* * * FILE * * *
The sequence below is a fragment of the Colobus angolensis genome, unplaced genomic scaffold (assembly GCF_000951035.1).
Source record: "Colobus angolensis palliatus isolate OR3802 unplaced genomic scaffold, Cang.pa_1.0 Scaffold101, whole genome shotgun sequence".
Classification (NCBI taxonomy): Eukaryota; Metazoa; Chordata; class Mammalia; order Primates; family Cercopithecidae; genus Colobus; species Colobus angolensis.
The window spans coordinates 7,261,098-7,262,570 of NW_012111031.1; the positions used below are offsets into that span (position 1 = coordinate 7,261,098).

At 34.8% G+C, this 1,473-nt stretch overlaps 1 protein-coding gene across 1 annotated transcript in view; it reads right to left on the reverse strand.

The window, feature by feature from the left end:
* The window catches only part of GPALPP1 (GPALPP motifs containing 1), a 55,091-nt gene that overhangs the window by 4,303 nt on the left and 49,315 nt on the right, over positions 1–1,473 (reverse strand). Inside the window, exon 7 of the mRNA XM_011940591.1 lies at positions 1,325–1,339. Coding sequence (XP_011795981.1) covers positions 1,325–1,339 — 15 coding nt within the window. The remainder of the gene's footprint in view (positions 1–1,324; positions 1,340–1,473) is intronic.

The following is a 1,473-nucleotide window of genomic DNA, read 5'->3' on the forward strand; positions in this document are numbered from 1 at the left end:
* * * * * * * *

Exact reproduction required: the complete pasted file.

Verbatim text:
The sequence below is a fragment of the Colobus angolensis genome, unplaced genomic scaffold (assembly GCF_000951035.1).
Source record: "Colobus angolensis palliatus isolate OR3802 unplaced genomic scaffold, Cang.pa_1.0 Scaffold101, whole genome shotgun sequence".
Classification (NCBI taxonomy): Eukaryota; Metazoa; Chordata; class Mammalia; order Primates; family Cercopithecidae; genus Colobus; species Colobus angolensis.
The window spans coordinates 7,261,098-7,262,570 of NW_012111031.1; the positions used below are offsets into that span (position 1 = coordinate 7,261,098).

At 34.8% G+C, this 1,473-nt stretch overlaps 1 protein-coding gene across 1 annotated transcript in view; it reads right to left on the reverse strand.

The window, feature by feature from the left end:
* The window catches only part of GPALPP1 (GPALPP motifs containing 1), a 55,091-nt gene that overhangs the window by 4,303 nt on the left and 49,315 nt on the right, over positions 1–1,473 (reverse strand). Inside the window, exon 7 of the mRNA XM_011940591.1 lies at positions 1,325–1,339. Coding sequence (XP_011795981.1) covers positions 1,325–1,339 — 15 coding nt within the window. The remainder of the gene's footprint in view (positions 1–1,324; positions 1,340–1,473) is intronic.

The following is a 1,473-nucleotide window of genomic DNA, read 5'->3' on the forward strand; positions in this document are numbered from 1 at the left end: